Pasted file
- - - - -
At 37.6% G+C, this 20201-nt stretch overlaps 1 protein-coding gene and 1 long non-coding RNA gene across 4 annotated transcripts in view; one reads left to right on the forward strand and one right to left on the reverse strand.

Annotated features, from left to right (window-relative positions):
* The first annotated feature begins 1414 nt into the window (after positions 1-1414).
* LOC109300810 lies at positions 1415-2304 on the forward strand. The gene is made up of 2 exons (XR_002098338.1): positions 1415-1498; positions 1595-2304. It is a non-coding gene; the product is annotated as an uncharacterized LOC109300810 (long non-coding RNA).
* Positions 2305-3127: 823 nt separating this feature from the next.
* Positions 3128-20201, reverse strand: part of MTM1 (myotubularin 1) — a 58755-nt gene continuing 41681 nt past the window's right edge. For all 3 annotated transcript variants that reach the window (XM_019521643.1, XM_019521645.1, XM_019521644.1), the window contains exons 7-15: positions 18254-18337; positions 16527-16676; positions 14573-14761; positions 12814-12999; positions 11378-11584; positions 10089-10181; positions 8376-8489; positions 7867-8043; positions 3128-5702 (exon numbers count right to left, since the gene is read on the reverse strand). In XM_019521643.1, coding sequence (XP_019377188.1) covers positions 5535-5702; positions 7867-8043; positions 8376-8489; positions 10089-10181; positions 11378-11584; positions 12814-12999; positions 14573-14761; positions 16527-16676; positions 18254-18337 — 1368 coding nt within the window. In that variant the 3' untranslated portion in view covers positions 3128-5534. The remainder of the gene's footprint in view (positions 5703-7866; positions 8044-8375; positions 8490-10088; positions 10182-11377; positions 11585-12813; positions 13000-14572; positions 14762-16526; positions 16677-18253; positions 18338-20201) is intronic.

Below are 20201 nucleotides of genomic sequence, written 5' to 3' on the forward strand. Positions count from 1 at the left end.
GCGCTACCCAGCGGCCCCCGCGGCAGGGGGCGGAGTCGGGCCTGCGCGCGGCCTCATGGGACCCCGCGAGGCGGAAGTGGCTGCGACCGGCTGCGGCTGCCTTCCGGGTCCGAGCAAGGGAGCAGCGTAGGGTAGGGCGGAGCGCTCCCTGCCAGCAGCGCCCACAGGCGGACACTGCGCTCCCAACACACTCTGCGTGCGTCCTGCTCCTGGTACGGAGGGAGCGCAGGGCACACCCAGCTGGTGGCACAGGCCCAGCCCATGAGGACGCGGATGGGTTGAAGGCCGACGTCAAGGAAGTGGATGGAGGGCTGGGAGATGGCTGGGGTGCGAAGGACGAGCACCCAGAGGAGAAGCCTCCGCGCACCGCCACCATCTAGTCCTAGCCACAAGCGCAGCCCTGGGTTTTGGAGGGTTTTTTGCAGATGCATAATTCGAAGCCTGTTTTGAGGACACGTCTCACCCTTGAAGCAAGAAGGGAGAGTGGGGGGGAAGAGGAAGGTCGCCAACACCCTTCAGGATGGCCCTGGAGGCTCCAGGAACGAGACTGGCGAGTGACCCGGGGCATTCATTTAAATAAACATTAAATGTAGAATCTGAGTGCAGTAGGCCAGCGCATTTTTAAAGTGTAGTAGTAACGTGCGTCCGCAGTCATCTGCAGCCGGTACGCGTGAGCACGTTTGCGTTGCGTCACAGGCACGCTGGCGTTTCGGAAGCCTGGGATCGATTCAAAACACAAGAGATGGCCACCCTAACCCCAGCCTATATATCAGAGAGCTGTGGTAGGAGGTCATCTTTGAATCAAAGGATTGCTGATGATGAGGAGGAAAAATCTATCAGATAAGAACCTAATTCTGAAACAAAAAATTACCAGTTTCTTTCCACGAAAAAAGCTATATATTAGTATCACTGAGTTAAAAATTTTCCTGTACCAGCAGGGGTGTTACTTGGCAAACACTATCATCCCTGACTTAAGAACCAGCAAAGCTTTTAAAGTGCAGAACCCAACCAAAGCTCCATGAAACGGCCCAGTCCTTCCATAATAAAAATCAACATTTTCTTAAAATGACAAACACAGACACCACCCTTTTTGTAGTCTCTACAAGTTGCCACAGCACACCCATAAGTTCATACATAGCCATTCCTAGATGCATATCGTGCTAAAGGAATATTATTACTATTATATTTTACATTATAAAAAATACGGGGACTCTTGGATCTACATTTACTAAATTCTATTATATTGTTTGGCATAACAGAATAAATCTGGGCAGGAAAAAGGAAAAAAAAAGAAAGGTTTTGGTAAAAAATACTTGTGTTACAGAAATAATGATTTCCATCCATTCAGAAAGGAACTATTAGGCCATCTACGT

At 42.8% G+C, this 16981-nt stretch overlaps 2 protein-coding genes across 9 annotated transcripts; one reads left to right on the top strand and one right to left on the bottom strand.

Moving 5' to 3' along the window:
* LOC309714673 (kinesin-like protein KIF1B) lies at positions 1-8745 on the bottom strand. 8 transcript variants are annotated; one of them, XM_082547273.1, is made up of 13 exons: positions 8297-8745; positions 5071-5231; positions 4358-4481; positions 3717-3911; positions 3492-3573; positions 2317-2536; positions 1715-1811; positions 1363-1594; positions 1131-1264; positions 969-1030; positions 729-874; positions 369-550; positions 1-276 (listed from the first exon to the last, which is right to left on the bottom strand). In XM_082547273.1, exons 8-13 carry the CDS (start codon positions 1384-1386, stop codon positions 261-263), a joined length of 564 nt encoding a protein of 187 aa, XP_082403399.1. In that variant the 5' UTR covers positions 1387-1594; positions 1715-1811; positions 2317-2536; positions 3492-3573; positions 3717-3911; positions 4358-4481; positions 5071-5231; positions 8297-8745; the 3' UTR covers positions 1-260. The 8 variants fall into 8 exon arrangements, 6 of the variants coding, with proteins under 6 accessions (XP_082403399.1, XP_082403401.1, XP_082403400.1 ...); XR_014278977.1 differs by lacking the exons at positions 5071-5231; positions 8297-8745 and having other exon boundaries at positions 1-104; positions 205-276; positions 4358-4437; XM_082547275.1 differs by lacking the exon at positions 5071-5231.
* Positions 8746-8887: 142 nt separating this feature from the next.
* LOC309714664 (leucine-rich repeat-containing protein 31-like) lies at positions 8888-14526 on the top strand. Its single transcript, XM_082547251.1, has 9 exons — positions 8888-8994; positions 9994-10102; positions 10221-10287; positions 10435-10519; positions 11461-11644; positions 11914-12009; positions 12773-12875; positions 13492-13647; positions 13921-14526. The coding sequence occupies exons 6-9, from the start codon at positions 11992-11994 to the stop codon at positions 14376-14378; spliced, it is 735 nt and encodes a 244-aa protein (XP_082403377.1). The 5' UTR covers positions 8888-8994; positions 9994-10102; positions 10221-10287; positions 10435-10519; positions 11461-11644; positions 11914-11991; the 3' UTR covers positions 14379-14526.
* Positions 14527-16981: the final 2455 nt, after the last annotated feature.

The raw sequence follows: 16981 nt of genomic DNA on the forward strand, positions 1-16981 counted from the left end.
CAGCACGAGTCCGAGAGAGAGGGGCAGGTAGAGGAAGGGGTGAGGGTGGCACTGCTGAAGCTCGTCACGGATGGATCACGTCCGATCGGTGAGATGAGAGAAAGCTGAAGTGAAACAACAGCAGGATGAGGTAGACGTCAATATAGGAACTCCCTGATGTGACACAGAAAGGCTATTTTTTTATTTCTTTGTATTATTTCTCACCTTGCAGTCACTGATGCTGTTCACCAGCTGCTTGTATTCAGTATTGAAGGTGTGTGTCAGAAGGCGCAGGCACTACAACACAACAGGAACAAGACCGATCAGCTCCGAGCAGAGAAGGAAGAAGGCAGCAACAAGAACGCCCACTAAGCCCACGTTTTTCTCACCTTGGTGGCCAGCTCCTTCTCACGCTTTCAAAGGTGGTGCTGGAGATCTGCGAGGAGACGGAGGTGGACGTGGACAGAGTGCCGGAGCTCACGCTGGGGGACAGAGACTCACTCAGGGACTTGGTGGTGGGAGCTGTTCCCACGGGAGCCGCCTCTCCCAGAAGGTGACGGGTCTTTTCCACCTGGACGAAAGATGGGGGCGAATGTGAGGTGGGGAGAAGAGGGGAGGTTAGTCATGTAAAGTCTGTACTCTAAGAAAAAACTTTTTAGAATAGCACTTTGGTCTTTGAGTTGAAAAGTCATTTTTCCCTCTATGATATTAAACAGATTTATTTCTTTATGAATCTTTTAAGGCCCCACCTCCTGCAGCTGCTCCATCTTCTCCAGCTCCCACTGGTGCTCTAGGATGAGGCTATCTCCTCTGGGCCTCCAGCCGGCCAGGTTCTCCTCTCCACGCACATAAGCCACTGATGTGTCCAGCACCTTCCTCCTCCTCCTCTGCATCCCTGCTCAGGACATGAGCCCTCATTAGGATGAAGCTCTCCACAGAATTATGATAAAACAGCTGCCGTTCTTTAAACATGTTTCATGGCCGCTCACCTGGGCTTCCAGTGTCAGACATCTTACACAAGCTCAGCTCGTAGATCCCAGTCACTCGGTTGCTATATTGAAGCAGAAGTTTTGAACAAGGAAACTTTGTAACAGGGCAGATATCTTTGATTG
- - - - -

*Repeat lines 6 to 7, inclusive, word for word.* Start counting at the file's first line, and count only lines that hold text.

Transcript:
* Positions 3128-20201, reverse strand: part of MTM1 (myotubularin 1) — a 58755-nt gene continuing 41681 nt past the window's right edge. For all 3 annotated transcript variants that reach the window (XM_019521643.1, XM_019521645.1, XM_019521644.1), the window contains exons 7-15: positions 18254-18337; positions 16527-16676; positions 14573-14761; positions 12814-12999; positions 11378-11584; positions 10089-10181; positions 8376-8489; positions 7867-8043; positions 3128-5702 (exon numbers count right to left, since the gene is read on the reverse strand). In XM_019521643.1, coding sequence (XP_019377188.1) covers positions 5535-5702; positions 7867-8043; positions 8376-8489; positions 10089-10181; positions 11378-11584; positions 12814-12999; positions 14573-14761; positions 16527-16676; positions 18254-18337 — 1368 coding nt within the window. In that variant the 3' untranslated portion in view covers positions 3128-5534. The remainder of the gene's footprint in view (positions 5703-7866; positions 8044-8375; positions 8490-10088; positions 10182-11377; positions 11585-12813; positions 13000-14572; positions 14762-16526; positions 16677-18253; positions 18338-20201) is intronic.

Below are 20201 nucleotides of genomic sequence, written 5' to 3' on the forward strand. Positions count from 1 at the left end.